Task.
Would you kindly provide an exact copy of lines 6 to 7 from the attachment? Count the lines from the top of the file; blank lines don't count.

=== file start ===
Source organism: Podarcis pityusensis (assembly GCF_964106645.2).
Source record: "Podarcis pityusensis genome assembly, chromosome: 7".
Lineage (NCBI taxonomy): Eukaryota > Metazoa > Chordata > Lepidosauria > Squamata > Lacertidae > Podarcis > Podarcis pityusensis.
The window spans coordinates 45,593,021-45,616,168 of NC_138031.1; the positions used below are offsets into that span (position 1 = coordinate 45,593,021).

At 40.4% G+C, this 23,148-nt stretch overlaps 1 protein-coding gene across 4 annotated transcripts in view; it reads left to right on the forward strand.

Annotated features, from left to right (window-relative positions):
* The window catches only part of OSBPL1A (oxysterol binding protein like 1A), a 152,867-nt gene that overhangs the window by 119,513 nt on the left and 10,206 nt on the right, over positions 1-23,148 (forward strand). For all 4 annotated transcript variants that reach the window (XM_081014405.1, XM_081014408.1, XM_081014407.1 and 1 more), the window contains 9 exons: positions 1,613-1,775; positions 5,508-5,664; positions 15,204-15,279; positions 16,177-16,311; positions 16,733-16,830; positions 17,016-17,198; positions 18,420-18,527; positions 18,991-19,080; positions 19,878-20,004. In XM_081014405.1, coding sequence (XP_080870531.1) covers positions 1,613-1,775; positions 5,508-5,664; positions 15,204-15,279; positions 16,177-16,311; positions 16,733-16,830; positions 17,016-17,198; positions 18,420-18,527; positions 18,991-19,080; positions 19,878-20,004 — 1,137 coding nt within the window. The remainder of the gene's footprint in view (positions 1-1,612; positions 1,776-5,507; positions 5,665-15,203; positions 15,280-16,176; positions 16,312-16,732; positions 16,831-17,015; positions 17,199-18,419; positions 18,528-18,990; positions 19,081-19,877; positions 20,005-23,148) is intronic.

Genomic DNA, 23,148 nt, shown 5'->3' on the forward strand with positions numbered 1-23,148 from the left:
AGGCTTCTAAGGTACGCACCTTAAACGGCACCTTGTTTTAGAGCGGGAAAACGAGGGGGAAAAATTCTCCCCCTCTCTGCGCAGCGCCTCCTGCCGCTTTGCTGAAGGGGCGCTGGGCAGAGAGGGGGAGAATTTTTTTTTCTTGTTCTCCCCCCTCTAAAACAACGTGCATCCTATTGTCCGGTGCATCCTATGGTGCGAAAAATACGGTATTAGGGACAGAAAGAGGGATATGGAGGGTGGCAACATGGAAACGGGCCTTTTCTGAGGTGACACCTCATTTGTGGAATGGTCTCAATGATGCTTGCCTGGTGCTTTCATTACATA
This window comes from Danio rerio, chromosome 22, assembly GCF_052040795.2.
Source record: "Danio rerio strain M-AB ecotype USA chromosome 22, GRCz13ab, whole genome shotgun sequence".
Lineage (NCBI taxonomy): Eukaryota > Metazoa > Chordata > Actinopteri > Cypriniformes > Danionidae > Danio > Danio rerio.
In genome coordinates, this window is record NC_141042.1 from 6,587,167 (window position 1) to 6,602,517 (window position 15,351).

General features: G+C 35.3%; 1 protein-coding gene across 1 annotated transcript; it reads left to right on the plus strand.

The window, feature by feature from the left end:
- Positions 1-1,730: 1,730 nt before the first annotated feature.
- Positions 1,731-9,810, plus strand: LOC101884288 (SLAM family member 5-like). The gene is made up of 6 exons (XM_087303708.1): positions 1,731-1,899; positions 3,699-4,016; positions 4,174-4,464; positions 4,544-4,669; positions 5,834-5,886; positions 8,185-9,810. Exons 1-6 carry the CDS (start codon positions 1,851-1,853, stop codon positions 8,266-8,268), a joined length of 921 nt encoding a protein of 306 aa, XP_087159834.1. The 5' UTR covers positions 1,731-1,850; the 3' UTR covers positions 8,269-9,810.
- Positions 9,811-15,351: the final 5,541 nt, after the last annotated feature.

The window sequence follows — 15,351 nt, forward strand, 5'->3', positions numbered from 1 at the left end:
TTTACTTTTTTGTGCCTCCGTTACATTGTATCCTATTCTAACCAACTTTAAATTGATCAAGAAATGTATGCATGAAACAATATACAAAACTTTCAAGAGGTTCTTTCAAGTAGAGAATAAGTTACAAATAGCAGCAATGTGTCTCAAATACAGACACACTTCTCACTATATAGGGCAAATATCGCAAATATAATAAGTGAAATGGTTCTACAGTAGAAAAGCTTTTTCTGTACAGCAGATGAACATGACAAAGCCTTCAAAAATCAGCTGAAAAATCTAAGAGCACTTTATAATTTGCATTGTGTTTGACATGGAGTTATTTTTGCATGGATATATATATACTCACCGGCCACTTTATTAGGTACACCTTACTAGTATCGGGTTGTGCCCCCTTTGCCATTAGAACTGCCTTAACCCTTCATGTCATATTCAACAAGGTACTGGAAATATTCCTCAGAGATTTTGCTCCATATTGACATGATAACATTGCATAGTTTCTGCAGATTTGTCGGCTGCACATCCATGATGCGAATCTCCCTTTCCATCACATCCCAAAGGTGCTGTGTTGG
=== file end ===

Annotated features, from left to right (window-relative positions):
* The window catches only part of OSBPL1A (oxysterol binding protein like 1A), a 152,867-nt gene that overhangs the window by 119,513 nt on the left and 10,206 nt on the right, over positions 1-23,148 (forward strand). For all 4 annotated transcript variants that reach the window (XM_081014405.1, XM_081014408.1, XM_081014407.1 and 1 more), the window contains 9 exons: positions 1,613-1,775; positions 5,508-5,664; positions 15,204-15,279; positions 16,177-16,311; positions 16,733-16,830; positions 17,016-17,198; positions 18,420-18,527; positions 18,991-19,080; positions 19,878-20,004. In XM_081014405.1, coding sequence (XP_080870531.1) covers positions 1,613-1,775; positions 5,508-5,664; positions 15,204-15,279; positions 16,177-16,311; positions 16,733-16,830; positions 17,016-17,198; positions 18,420-18,527; positions 18,991-19,080; positions 19,878-20,004 — 1,137 coding nt within the window. The remainder of the gene's footprint in view (positions 1-1,612; positions 1,776-5,507; positions 5,665-15,203; positions 15,280-16,176; positions 16,312-16,732; positions 16,831-17,015; positions 17,199-18,419; positions 18,528-18,990; positions 19,081-19,877; positions 20,005-23,148) is intronic.